Compiled by Valerie Leach
An unidentified porter helps Mwnahawa Rashidi, a resident of Malowa Village, Kibati Ward in Mvomero District to cross a section of Mjonga River whose bridge was recently washed away by floods. The porters charge their ‘passengers’ 1,000/- for a ride on the back and 500/- for those who prefer a helping hand. Children and the sick are given a free ride – Daily News
Prices continue to rise at a higher rate than the Bank of Tanzania’s target rate of 5% in MKUKUTA II, the latest version of the Government’s growth and poverty reduction strategy. Moreover, poor households, who spend a larger proportion of their income on food than better off households, continue to be disproportionately affected by high food prices. Overall prices increased on average from 4.4% in the period 2002 to 2005 to 9.5% on average from 2006 to 2010. Food prices in the same periods rose from an average of 6.5% per annum from 2002 to 2005 to 10.6% on average from 2006 to 2010. The increase in local prices has been attributed to insufficient rainfall and international prices. – National Bureau of Statistics and Bank of Tanzania
The Government budget for fiscal year 2010/2011 was an ambitious one, increasing from TShs 9.5 trillion in 2009/10 to TShs 11.6 trillion. Reaching the revenue targets of this budget has been challenging. By January 2011, tax revenue collection was just over 90 percent of the budgeted revenue, and the shortfall in project grants was even larger at 71 percent, leading to an equivalent shortfall in development expenditure. There will be further pressure on revenue collections if the current power shortages continue and consequently industries and businesses cut their operations. TRA Director of Research and Policy, Mr Tonedeus Muganyizi told members of the Parliamentary Committee for Energy and Minerals in Dar es Salaam that the deficit in collection during the second half of the financial year may be as much as 30 percent. Strategies for dealing with the power shortages have been proposed: settling the Dowans dispute and providing fuel to run the IPTL generators. Recent rainfall in catchment areas of the large hydro systems have helped somewhat to alleviate the problem.
The budget for 2011/2012 incorporates a very modest increase to TShs 11.9 trillion. (The current rate of exchange is approximately £1=TShs 2,500.) Minister for Finance and Economic Affairs Mustafa Mkulo, announced a similar set of priorities for spending as in previous years: education, agriculture, energy, transport and communication infrastructure and development of industries, health, water, land and human settlements development, human resources development, science and technology, finance services development as well as crosscutting issues such as environmental protection. – Bank of Tanzania and Citizen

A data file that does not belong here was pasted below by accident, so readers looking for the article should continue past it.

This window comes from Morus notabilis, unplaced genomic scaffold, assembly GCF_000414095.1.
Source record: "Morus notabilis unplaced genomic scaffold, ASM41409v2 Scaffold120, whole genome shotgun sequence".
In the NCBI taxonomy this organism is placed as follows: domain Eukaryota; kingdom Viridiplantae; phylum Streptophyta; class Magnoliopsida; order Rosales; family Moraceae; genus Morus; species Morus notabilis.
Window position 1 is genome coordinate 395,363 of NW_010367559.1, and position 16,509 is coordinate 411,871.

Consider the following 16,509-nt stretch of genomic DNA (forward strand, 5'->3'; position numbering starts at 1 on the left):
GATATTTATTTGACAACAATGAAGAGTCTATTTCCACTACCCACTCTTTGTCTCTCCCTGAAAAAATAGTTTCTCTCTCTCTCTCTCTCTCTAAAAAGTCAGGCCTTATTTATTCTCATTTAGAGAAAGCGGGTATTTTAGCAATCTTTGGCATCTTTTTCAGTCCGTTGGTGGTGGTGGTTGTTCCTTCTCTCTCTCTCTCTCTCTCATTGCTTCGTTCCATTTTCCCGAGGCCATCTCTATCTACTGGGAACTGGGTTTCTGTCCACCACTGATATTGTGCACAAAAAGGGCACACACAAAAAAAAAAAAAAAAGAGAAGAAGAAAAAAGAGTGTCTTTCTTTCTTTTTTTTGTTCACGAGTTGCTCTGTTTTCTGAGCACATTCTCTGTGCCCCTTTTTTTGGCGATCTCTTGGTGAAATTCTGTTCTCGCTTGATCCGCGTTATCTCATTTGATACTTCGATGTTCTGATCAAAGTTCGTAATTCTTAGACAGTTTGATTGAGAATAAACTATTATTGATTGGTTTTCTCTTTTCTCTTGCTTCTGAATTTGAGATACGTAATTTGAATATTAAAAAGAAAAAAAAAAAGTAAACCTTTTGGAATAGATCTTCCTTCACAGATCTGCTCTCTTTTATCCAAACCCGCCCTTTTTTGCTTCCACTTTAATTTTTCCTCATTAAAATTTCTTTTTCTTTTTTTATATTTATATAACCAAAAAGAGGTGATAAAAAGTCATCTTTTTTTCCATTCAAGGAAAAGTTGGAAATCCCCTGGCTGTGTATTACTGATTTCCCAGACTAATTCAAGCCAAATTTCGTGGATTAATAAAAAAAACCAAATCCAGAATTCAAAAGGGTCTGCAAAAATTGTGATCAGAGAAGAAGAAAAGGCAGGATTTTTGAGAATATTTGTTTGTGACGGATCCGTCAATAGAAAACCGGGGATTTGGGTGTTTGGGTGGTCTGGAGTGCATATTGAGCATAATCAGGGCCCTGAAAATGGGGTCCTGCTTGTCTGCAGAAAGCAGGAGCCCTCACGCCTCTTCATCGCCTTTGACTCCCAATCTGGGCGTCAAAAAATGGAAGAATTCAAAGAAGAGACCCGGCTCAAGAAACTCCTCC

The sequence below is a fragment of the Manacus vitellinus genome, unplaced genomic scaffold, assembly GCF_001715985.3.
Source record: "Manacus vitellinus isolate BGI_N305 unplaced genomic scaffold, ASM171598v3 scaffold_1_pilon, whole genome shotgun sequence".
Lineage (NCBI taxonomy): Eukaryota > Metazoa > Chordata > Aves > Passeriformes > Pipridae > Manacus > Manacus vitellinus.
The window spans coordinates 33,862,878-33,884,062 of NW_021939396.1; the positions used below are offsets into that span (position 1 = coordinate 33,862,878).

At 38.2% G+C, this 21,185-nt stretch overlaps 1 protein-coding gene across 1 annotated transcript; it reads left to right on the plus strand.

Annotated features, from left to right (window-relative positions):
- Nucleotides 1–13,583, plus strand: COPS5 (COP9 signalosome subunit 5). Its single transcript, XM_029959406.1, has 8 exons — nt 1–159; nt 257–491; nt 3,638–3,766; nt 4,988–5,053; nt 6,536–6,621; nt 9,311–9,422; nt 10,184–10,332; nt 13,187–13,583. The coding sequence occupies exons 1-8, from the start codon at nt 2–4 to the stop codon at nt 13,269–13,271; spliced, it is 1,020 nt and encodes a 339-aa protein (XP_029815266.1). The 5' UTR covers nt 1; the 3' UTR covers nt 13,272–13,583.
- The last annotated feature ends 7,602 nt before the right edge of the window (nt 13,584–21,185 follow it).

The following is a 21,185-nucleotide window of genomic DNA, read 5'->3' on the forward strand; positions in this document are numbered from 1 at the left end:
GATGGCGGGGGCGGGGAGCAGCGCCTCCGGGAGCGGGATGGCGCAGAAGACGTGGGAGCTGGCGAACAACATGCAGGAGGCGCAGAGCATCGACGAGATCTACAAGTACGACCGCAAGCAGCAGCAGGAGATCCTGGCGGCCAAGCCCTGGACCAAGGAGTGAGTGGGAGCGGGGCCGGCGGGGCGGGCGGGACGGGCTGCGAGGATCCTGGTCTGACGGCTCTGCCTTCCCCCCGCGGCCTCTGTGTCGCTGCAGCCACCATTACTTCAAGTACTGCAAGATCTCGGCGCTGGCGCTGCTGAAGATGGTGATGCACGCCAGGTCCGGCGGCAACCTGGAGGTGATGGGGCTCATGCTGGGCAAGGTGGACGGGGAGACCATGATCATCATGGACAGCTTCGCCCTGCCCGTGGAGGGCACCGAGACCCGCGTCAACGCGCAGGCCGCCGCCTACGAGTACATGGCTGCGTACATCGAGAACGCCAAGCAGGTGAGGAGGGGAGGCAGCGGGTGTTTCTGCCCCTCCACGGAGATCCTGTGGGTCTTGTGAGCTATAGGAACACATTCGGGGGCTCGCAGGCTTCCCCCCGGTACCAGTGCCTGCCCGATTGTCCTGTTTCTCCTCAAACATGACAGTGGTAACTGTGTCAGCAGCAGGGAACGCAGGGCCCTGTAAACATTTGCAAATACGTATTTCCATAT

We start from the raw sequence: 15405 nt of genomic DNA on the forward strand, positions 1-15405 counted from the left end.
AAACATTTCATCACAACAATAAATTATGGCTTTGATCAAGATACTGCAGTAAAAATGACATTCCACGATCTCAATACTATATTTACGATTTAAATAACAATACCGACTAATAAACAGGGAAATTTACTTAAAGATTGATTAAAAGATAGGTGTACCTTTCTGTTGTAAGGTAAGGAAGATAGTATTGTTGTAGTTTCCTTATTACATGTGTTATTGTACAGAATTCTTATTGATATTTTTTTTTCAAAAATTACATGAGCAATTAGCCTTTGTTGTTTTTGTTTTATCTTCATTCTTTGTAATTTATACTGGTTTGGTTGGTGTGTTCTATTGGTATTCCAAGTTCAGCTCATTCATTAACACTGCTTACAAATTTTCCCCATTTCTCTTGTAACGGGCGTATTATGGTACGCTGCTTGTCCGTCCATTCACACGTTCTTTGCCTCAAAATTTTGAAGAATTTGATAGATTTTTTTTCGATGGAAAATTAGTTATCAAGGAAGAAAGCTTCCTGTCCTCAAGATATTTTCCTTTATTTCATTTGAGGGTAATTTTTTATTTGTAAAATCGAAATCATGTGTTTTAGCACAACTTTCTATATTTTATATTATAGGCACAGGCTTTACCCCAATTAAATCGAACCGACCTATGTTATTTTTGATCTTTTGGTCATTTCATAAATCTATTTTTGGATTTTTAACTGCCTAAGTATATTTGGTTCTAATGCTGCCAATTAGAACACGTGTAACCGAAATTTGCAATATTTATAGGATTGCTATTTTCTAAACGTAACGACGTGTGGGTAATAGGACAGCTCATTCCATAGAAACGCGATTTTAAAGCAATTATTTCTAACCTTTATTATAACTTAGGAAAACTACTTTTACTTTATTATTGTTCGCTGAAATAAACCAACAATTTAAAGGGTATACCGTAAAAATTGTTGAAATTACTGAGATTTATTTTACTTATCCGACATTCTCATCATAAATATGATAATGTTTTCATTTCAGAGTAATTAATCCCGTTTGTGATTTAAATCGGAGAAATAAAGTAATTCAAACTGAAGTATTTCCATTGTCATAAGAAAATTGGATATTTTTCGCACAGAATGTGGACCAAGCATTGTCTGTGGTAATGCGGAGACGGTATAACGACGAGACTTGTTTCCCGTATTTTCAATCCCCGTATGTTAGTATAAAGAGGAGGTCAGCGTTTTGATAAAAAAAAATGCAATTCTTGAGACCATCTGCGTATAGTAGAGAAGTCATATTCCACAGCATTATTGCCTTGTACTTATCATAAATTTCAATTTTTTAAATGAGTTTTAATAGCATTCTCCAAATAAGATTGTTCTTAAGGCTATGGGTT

IMF Projects Brief Slowdown, Quick Recovery in Tanzania
A mission from the African Department of the International Monetary Fund (IMF) visited Tanzania during March 4-16, 2011. The IMF estimates that GDP growth in 2010 was 7 percent, and exports grew – manufacturing exports nearly doubled in the year. Projections for 2011 suggest a slower growth of 6 percent because of power shortages. With investment in additional electricity generation, the economy should bounce back, so that by the end of 2011, the rate of growth is expected to be 7 percent.
The IMF warned that achieving this rate of growth “will require careful control of expenditure commitments to keep them in line with available resources. The budget for the 2011/12 fiscal year (July to June) should begin the process of reigning in the fiscal deficit. Given the significant and legitimate spending needs—in areas such as health, education, and infrastructure—this will require a careful re-prioritization of expenditures, eliminating or reducing low priority spending, as well as measures to increase tax revenues.” – IMF Press Release No. 11/92
Gold continues to dominate export earnings, accounting for 40% of export earnings in the period July 2010 to January 2011. Mining is much more capital-intensive than it is labour-intensive, but Mr Greg Hawkins, chief executive, African Barrick Gold, said “The important thing for us is local employment – 89 per cent of our on the ground employees are local … Slowly but surely we’re starting to create an economy in the remote areas we operate in … We bring power and water to those communities … those are the two big things.” – Citizen
Coal – Expected growth in mining over the next few years will be significantly boosted by coal mining. According to the Tanzania Mining Report, “Coal is set to become one of the fastest-growing mining subsectors in Tanzania over the coming years, as the country looks to coalfired power stations to offset an energy shortage that is holding back its development.” – Citizen and Business Monitor International Ltd, Tanzania Mining Report Q2 2011